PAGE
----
As a result, NSAAs were distinguished by a high degree of diversity, often having a combined character: sewing up the mouth with a thread; Biting the tongue of the lips; Introduction of air into the gums; Introduction of foreign bodies into the gum cavity; Rubbing gums with local irritating agents; Chemical burns of the oral cavity and so on. Most often, their implementation was in the nature of a protest against existing regime restrictions, and also reflected the desire to avoid criminal liability. Non-suicidal selfharm was realized within the framework of the NSAB affective pattern. In this case, the NSAA wore a form of emotional release, in the here and now. There was no preparatory period, the postmorbid period was accompanied by formal criticism of what had been done. At the same time, the clinical picture of the subjects was determined by negative procedural changes in the personality in the form of an increase in aggressive tendencies, emotional coarsening, structural disorders of thinking, loss of criticism of one’s behavior. The assessment of the mental state of the examination was carried out by clinical and experimental psychological methods at the time of inclusion in the study (1 week), then at 12 and 24 weeks of the study. As an experimental psychological method, the test of Heim E. (E. Heim), adapted in the laboratory of clinical psychology of the Psychoneurological Institute Bekhterev VM [22].

Research results

The dynamics of the development of the coping strategy in the form of NSAB in the examined individuals was associated with procedural personality changes according to the “organoid” or “pseudo-organic” type. This term is rather arbitrary, since the procedural changes detected by the clinical method were combined with truly organic changes in the neuropsychic sphere. At the clinical level, there were changes in the emotional-volitional sphere in combination with impulsivity, dysphoria, thoroughness of thinking, suspicion, and getting stuck on negative events of the past. At later stages, there were manifestations of dysmnesia, oligophasia, aprosexia of varying severity. The study of the actual dynamics of the transformation of coping strategies in the examined individuals showed the following. It has been established that the cognitive coping strategy in the form of “setting one’s own value” that dominated at the beginning among the subjects was replaced by a coping strategy in the form of “relativity”, remaining further as the leading cognitive model of coping throughout the study. The second most important cognitive coping strategy was in the form of “giving meaning”, remaining unchanged throughout the study. The leading emotional coping strategy in the subjects throughout the study remained the protest behavior model (for the majority of the subjects), as well as “submission” (for a smaller number of subjects). At the same time, the model built on openly manifested aggression underwent a change, which then transformed into the so-called “passive cooperation”. Finally, the basis of behavioral coping strategies throughout the study was formed by “active avoidance”, noted in most patients. Less common, but also remained in the same form, coping models in the form of “active avoidance”, “cooperation”, “conversion” (Table 1).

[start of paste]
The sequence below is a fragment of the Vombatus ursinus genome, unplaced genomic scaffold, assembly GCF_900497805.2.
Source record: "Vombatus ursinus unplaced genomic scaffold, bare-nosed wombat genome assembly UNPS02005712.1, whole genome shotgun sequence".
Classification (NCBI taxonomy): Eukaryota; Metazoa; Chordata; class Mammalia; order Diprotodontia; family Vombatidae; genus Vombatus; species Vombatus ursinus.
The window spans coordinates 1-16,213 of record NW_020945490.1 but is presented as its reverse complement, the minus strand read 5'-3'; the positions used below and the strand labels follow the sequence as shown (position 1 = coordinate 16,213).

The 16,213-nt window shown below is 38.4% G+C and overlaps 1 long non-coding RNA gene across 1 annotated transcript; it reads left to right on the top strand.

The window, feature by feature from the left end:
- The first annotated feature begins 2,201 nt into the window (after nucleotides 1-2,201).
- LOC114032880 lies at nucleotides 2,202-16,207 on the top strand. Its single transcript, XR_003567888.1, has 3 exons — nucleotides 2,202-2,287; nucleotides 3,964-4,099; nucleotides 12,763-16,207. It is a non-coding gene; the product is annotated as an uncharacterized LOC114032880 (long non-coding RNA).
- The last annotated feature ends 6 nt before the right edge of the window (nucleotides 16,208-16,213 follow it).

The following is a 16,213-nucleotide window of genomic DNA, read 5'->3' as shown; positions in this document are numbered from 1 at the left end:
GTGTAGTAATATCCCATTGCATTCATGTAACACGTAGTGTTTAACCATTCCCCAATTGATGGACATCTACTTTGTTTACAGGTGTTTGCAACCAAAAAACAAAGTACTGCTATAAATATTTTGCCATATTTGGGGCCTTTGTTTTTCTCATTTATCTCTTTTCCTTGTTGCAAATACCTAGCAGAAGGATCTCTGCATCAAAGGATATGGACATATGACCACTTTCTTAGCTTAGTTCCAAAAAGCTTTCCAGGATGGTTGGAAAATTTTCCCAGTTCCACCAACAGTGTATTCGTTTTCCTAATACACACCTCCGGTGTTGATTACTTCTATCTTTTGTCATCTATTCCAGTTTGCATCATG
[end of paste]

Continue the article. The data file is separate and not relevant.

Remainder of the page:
Table 1:Comparative analysis of the leading coping strategies in the examined patients.